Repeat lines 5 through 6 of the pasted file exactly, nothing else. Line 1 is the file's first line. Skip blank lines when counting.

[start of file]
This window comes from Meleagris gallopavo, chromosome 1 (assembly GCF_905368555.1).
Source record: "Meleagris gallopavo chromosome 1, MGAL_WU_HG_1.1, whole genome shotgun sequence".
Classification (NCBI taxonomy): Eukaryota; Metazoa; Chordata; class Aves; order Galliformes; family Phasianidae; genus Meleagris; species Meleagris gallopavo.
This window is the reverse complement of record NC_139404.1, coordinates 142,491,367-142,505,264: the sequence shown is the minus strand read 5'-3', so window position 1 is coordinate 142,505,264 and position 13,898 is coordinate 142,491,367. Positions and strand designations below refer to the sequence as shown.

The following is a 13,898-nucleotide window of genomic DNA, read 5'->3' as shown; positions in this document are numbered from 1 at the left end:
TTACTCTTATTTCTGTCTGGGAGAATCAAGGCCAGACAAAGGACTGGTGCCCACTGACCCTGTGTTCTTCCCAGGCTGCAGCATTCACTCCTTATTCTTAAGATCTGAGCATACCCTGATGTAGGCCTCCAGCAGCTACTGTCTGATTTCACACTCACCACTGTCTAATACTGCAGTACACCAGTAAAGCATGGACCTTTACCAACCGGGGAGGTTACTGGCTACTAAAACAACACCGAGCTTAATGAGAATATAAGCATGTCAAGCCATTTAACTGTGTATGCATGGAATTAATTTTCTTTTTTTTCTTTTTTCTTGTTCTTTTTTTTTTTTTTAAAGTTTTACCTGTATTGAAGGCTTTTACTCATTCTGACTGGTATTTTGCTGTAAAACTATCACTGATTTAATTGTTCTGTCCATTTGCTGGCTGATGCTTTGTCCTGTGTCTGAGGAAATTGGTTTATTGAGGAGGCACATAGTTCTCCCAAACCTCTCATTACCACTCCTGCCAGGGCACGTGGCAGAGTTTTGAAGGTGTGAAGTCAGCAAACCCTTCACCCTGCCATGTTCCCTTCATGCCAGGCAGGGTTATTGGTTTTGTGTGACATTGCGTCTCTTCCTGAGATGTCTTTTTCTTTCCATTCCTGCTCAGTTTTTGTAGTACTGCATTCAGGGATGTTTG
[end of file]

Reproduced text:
The following is a 13,898-nucleotide window of genomic DNA, read 5'->3' as shown; positions in this document are numbered from 1 at the left end:
TTACTCTTATTTCTGTCTGGGAGAATCAAGGCCAGACAAAGGACTGGTGCCCACTGACCCTGTGTTCTTCCCAGGCTGCAGCATTCACTCCTTATTCTTAAGATCTGAGCATACCCTGATGTAGGCCTCCAGCAGCTACTGTCTGATTTCACACTCACCACTGTCTAATACTGCAGTACACCAGTAAAGCATGGACCTTTACCAACCGGGGAGGTTACTGGCTACTAAAACAACACCGAGCTTAATGAGAATATAAGCATGTCAAGCCATTTAACTGTGTATGCATGGAATTAATTTTCTTTTTTTTCTTTTTTCTTGTTCTTTTTTTTTTTTTTAAAGTTTTACCTGTATTGAAGGCTTTTACTCATTCTGACTGGTATTTTGCTGTAAAACTATCACTGATTTAATTGTTCTGTCCATTTGCTGGCTGATGCTTTGTCCTGTGTCTGAGGAAATTGGTTTATTGAGGAGGCACATAGTTCTCCCAAACCTCTCATTACCACTCCTGCCAGGGCACGTGGCAGAGTTTTGAAGGTGTGAAGTCAGCAAACCCTTCACCCTGCCATGTTCCCTTCATGCCAGGCAGGGTTATTGGTTTTGTGTGACATTGCGTCTCTTCCTGAGATGTCTTTTTCTTTCCATTCCTGCTCAGTTTTTGTAGTACTGCATTCAGGGATGTTTG